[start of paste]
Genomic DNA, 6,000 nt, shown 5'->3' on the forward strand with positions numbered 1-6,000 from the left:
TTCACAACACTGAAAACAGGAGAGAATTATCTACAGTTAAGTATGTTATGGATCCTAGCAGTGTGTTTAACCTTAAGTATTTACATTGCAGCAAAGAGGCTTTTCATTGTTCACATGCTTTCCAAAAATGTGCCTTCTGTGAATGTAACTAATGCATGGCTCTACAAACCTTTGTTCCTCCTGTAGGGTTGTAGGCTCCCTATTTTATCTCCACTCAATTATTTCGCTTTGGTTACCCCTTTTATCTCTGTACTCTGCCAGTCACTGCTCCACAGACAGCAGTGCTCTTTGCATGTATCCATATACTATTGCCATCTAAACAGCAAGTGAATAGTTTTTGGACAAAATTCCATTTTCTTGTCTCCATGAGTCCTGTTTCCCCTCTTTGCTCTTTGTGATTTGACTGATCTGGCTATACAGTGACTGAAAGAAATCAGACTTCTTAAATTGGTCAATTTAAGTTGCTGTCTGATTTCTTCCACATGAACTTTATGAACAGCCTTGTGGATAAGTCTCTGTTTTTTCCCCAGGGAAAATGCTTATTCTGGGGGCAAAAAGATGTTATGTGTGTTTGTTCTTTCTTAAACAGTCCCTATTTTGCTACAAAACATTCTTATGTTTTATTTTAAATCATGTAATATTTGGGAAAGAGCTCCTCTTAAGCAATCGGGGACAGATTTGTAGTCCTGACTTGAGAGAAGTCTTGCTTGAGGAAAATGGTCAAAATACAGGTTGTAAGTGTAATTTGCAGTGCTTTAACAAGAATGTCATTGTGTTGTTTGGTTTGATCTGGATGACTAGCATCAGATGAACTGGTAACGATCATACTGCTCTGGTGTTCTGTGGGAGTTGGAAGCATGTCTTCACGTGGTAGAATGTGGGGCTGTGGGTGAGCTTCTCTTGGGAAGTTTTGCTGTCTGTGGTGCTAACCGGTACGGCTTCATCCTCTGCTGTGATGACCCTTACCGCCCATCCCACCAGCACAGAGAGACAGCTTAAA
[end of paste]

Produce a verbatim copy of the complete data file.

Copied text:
Genomic DNA, 6,000 nt, shown 5'->3' on the forward strand with positions numbered 1-6,000 from the left:
TTCACAACACTGAAAACAGGAGAGAATTATCTACAGTTAAGTATGTTATGGATCCTAGCAGTGTGTTTAACCTTAAGTATTTACATTGCAGCAAAGAGGCTTTTCATTGTTCACATGCTTTCCAAAAATGTGCCTTCTGTGAATGTAACTAATGCATGGCTCTACAAACCTTTGTTCCTCCTGTAGGGTTGTAGGCTCCCTATTTTATCTCCACTCAATTATTTCGCTTTGGTTACCCCTTTTATCTCTGTACTCTGCCAGTCACTGCTCCACAGACAGCAGTGCTCTTTGCATGTATCCATATACTATTGCCATCTAAACAGCAAGTGAATAGTTTTTGGACAAAATTCCATTTTCTTGTCTCCATGAGTCCTGTTTCCCCTCTTTGCTCTTTGTGATTTGACTGATCTGGCTATACAGTGACTGAAAGAAATCAGACTTCTTAAATTGGTCAATTTAAGTTGCTGTCTGATTTCTTCCACATGAACTTTATGAACAGCCTTGTGGATAAGTCTCTGTTTTTTCCCCAGGGAAAATGCTTATTCTGGGGGCAAAAAGATGTTATGTGTGTTTGTTCTTTCTTAAACAGTCCCTATTTTGCTACAAAACATTCTTATGTTTTATTTTAAATCATGTAATATTTGGGAAAGAGCTCCTCTTAAGCAATCGGGGACAGATTTGTAGTCCTGACTTGAGAGAAGTCTTGCTTGAGGAAAATGGTCAAAATACAGGTTGTAAGTGTAATTTGCAGTGCTTTAACAAGAATGTCATTGTGTTGTTTGGTTTGATCTGGATGACTAGCATCAGATGAACTGGTAACGATCATACTGCTCTGGTGTTCTGTGGGAGTTGGAAGCATGTCTTCACGTGGTAGAATGTGGGGCTGTGGGTGAGCTTCTCTTGGGAAGTTTTGCTGTCTGTGGTGCTAACCGGTACGGCTTCATCCTCTGCTGTGATGACCCTTACCGCCCATCCCACCAGCACAGAGAGACAGCTTAAA